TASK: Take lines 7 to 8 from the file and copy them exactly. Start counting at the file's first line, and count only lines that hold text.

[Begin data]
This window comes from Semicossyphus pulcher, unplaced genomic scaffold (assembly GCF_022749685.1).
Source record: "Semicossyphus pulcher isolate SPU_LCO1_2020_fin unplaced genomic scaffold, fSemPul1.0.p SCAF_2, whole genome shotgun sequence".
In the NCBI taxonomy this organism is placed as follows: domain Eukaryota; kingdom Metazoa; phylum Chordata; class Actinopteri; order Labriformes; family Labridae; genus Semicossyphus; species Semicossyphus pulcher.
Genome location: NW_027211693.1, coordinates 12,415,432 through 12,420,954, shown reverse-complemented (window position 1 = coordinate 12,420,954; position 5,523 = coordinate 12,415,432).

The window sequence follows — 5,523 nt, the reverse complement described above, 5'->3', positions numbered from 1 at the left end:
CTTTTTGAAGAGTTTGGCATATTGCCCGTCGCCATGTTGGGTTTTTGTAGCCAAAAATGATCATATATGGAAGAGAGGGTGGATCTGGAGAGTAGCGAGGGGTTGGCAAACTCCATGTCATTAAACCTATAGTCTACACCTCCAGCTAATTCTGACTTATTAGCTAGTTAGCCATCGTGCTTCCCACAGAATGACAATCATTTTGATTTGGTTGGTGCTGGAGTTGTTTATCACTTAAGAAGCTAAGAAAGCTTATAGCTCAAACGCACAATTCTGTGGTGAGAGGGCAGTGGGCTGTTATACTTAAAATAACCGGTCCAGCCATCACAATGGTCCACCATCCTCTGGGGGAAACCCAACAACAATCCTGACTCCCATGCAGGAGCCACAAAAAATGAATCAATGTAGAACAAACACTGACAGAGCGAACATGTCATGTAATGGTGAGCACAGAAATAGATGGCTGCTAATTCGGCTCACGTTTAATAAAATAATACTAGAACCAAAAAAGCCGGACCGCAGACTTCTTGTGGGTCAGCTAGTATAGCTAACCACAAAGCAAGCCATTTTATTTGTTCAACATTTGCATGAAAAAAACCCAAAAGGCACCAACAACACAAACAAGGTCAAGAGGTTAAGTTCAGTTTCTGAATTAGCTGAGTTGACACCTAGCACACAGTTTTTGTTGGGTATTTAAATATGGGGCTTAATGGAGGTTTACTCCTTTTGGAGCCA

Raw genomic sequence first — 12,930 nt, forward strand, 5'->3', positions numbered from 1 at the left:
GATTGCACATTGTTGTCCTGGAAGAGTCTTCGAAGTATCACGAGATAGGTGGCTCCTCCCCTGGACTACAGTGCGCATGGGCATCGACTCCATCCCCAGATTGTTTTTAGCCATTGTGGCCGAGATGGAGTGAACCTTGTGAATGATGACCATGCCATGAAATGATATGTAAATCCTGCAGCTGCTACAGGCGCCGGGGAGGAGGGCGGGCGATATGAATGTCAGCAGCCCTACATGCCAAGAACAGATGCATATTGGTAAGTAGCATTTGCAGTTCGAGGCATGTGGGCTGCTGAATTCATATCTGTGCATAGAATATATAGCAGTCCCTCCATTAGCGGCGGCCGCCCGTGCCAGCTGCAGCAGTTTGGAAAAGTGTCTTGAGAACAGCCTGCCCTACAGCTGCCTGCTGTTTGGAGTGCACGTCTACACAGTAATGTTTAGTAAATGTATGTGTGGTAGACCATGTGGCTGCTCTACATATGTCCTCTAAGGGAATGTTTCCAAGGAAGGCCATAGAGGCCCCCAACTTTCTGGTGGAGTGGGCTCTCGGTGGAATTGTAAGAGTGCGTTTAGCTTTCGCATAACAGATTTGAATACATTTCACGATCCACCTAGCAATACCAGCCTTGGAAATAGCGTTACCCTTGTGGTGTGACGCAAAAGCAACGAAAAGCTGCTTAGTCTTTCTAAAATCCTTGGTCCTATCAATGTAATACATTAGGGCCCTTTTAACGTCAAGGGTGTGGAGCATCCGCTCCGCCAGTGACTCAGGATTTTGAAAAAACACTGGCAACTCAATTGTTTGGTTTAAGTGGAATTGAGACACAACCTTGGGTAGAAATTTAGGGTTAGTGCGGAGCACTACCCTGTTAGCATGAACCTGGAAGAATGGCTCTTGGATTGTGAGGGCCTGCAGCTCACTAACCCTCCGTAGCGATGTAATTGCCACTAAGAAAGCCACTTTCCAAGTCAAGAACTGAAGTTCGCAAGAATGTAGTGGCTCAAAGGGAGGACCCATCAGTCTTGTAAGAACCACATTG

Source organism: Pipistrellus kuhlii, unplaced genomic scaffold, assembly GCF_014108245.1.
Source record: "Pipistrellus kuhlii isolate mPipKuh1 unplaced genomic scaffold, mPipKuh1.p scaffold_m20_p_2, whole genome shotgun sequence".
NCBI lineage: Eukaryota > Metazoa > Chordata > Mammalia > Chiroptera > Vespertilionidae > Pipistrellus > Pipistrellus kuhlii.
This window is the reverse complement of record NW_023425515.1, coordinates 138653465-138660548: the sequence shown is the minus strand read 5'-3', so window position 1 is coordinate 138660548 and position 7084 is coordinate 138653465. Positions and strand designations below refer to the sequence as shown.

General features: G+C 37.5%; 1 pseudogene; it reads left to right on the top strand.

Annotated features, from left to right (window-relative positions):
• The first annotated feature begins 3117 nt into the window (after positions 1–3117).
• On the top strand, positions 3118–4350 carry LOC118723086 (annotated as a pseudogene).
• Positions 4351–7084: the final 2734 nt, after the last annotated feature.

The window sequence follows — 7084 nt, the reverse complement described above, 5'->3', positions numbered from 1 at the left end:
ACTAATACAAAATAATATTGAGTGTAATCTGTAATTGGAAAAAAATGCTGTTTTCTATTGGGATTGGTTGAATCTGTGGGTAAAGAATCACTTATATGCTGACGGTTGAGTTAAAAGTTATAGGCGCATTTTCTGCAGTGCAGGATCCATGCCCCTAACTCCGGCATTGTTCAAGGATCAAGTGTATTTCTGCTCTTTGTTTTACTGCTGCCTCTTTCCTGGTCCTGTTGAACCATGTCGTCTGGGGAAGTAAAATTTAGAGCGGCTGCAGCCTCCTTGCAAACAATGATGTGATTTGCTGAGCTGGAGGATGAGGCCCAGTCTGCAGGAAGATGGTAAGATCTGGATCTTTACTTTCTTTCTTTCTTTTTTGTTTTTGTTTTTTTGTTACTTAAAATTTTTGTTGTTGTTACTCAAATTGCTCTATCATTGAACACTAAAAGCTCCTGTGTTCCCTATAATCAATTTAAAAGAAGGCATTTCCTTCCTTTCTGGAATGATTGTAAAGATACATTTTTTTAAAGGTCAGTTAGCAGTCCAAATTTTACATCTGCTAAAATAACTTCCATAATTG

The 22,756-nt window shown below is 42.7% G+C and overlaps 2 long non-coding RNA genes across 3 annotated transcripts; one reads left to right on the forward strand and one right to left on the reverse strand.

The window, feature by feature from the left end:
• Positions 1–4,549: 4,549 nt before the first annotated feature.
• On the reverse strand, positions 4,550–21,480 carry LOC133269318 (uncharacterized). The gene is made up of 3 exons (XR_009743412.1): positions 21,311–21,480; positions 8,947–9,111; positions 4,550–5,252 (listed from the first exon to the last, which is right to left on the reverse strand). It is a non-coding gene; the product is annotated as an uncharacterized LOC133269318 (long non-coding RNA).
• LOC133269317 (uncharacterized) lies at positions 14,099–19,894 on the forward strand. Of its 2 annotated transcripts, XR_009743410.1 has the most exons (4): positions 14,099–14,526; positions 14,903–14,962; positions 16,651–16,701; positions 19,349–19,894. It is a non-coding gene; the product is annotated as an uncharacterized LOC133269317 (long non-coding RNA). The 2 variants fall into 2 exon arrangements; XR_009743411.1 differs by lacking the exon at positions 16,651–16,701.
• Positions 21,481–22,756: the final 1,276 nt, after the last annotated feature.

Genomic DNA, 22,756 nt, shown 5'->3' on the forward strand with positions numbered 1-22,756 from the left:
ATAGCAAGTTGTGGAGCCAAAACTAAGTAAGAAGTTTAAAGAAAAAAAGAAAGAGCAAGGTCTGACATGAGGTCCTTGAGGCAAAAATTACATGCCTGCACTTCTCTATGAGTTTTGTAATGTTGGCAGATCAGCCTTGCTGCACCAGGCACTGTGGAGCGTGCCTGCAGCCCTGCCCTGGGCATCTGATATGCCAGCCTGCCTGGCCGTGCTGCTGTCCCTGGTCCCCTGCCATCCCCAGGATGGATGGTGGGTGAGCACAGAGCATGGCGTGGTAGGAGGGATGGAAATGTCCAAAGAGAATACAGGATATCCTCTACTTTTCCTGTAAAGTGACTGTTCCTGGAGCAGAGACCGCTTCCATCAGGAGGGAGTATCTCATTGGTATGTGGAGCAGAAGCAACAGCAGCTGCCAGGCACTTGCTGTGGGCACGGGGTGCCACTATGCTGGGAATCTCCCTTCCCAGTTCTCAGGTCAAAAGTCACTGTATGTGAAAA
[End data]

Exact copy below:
Raw genomic sequence first — 12,930 nt, forward strand, 5'->3', positions numbered from 1 at the left:
GATTGCACATTGTTGTCCTGGAAGAGTCTTCGAAGTATCACGAGATAGGTGGCTCCTCCCCTGGACTACAGTGCGCATGGGCATCGACTCCATCCCCAGATTGTTTTTAGCCATTGTGGCCGAGATGGAGTGAACCTTGTGAATGATGACCATGCCATGAAATGATATGTAAATCCTGCAGCTGCTACAGGCGCCGGGGAGGAGGGCGGGCGATATGAATGTCAGCAGCCCTACATGCCAAGAACAGATGCATATTGGTAAGTAGCATTTGCAGTTCGAGGCATGTGGGCTGCTGAATTCATATCTGTGCATAGAATATATAGCAGTCCCTCCATTAGCGGCGGCCGCCCGTGCCAGCTGCAGCAGTTTGGAAAAGTGTCTTGAGAACAGCCTGCCCTACAGCTGCCTGCTGTTTGGAGTGCACGTCTACACAGTAATGTTTAGTAAATGTATGTGTGGTAGACCATGTGGCTGCTCTACATATGTCCTCTAAGGGAATGTTTCCAAGGAAGGCCATAGAGGCCCCCAACTTTCTGGTGGAGTGGGCTCTCGGTGGAATTGTAAGAGTGCGTTTAGCTTTCGCATAACAGATTTGAATACATTTCACGATCCACCTAGCAATACCAGCCTTGGAAATAGCGTTACCCTTGTGGTGTGACGCAAAAGCAACGAAAAGCTGCTTAGTCTTTCTAAAATCCTTGGTCCTATCAATGTAATACATTAGGGCCCTTTTAACGTCAAGGGTGTGGAGCATCCGCTCCGCCAGTGACTCAGGATTTTGAAAAAACACTGGCAACTCAATTGTTTGGTTTAAGTGGAATTGAGACACAACCTTGGGTAGAAATTTAGGGTTAGTGCGGAGCACTACCCTGTTAGCATGAACCTGGAAGAATGGCTCTTGGATTGTGAGGGCCTGCAGCTCACTAACCCTCCGTAGCGATGTAATTGCCACTAAGAAAGCCACTTTCCAAGTCAAGAACTGAAGTTCGCAAGAATGTAGTGGCTCAAAGGGAGGACCCATCAGTCTTGTAAGAACCACATTG